Ah yes — the sports stadium experience, our cultural heritage.
The anticipation of the players, the roar of the crowded and – wait – the buzz of the drone?
If Drone Parks Worldwide has its way, the cacophony of racing drones could someday be a huge part of the stadium-sports landscape. The Texas-based startup dreams of launching a network of experiential drone stadiums to provide a dynamic venue for safe and legal drone flight, while also promoting diversity and inclusivity in the UAV world.
“The long-term goal of Drone Parks Worldwide is to have stadium-scale facilities in every major city across the world where anyone can enter and fly a drone for any purpose,” said co-founder and COO Marjorie Ferrone in an exclusive DroneLife interview.
“‘Drone pilots are men.’ This is the stereotype that Drone Parks Worldwide is trying to change. The mission of Drone Parks is synonymous with inclusivity,” she added, pointing out that when she attends drone events, people have even assumed incorrectly that she was married to co-founder and CEO Nick Madincea.
“Currently the consumer drone community is quite homogenous, in terms of gender,” Ferrone said. “It’s what I would imagine Amelia Earhart felt like flying airplanes when women were only recently allowed to vote.”
As a former student at the U.S. Naval Academy in 2011, Ferrone learned about the capabilities of military drones and she grew excited about the potentially benevolent uses of UAS. “I sat there and marveled at the power of drone technology and imagined how I could use them for positive change, rather than military applications,” she said.
Unlike a traditional sports stadium, where fans watch while players play, Drone Parks Worldwide envisions an interactive experience where experts can whip their souped-up machines around an FPV track and beginners can take workshops to gain experience.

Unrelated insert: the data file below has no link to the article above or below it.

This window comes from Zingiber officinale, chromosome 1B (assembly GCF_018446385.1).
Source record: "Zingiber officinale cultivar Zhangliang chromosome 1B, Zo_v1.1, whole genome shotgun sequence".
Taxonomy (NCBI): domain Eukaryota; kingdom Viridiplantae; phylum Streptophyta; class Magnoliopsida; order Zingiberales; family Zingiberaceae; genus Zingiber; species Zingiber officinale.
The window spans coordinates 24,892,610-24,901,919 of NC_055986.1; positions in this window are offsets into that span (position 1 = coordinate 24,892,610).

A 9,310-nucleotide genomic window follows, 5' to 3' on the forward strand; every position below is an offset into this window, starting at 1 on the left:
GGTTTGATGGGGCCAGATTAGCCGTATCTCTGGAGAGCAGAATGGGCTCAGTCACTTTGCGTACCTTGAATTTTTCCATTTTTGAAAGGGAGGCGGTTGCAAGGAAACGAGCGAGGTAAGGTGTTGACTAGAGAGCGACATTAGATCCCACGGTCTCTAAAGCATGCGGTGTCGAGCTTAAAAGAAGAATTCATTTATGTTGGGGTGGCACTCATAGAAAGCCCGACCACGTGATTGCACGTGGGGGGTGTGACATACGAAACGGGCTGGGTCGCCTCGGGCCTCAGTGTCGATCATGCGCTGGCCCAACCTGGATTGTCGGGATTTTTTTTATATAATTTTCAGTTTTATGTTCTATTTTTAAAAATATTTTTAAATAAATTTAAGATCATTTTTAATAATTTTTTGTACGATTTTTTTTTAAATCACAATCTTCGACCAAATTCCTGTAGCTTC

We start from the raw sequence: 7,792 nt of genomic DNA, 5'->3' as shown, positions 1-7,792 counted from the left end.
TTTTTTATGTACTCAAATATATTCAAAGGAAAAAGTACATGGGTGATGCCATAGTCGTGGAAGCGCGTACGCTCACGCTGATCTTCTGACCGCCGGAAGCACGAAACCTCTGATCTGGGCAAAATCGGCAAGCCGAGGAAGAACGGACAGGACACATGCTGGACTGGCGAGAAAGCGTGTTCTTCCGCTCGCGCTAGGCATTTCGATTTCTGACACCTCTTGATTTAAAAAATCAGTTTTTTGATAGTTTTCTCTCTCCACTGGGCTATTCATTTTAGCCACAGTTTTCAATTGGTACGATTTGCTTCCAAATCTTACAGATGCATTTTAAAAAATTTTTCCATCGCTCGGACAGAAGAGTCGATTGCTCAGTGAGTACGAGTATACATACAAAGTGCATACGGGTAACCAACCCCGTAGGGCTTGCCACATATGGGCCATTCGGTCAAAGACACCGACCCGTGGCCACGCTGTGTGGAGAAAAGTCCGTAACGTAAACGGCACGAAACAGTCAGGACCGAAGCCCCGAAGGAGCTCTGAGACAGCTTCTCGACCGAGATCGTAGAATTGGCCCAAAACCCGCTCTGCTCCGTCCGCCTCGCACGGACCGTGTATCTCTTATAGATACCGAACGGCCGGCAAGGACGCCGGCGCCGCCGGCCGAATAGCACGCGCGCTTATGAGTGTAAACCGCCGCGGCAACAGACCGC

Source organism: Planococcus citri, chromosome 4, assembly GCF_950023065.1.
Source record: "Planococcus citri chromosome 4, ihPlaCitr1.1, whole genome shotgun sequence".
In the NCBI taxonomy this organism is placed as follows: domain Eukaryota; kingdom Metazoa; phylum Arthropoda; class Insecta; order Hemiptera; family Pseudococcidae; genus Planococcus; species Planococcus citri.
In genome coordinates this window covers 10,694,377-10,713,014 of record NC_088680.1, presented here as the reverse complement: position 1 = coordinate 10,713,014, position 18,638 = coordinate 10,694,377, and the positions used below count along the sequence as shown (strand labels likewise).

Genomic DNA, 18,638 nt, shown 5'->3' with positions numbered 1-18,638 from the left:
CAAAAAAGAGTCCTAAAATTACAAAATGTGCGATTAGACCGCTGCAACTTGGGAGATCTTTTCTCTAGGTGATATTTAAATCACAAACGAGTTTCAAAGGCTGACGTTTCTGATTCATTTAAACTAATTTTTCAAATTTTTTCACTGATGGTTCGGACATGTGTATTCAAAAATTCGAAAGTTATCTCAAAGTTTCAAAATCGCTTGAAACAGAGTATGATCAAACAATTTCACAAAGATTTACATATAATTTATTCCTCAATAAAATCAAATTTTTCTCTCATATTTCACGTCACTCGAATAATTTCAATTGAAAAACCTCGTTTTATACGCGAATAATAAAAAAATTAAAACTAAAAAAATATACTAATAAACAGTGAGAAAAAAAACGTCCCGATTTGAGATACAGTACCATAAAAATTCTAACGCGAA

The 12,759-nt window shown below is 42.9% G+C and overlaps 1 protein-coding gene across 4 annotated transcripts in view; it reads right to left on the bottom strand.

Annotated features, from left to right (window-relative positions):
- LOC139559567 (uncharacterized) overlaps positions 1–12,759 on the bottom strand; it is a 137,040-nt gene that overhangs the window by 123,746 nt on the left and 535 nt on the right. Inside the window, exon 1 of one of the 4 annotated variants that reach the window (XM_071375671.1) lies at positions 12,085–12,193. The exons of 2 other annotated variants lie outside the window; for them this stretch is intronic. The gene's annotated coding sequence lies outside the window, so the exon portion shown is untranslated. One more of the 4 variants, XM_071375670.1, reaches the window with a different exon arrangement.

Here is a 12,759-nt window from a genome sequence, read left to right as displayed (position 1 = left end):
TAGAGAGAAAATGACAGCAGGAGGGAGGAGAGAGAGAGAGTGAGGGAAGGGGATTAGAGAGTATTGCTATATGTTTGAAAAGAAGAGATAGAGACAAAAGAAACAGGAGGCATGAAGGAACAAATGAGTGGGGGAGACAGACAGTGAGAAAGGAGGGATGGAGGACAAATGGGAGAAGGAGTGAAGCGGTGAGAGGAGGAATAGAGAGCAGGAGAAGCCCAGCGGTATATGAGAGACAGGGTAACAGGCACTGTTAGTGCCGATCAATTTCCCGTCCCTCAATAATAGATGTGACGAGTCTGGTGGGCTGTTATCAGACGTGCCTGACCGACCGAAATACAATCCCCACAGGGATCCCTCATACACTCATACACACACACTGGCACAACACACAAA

Ferrone is committed to make that experience inclusive and open to everyone:
“We’re breaking down the barriers of prior experience that, until us, has been a prerequisite to buying, learning, and piloting a drone. For example, many current pilots have prior experience in the military, traditional aviation/RC, or gaming, all of which makes sense, but also all of which are male-dominated activities. This sets the scene for a male-dominated drone industry which we, as one of the trailblazing drone companies, will not accept.”
If the company’s proof-of-concept takes flight, Ferrone can look forward to the day when her lone female presence amongst a sea of dudes at any given drone race becomes a relic of history.
“The growth of Drone Parks Worldwide equals the growth of accessibility to drone technology for all types of people, Ferrone said. “For women specifically, it equals the breaking down of social and political barriers and gender barriers that prematurely and unfairly exclude them.”
Jason is a longstanding contributor to DroneLife with an avid interest in all things tech. He focuses on anti-drone technologies and the public safety sector; police, fire, and search and rescue.
Beginning his career as a journalist in 1996, Jason has since written and edited thousands of engaging news articles, blog posts, press releases and online content.
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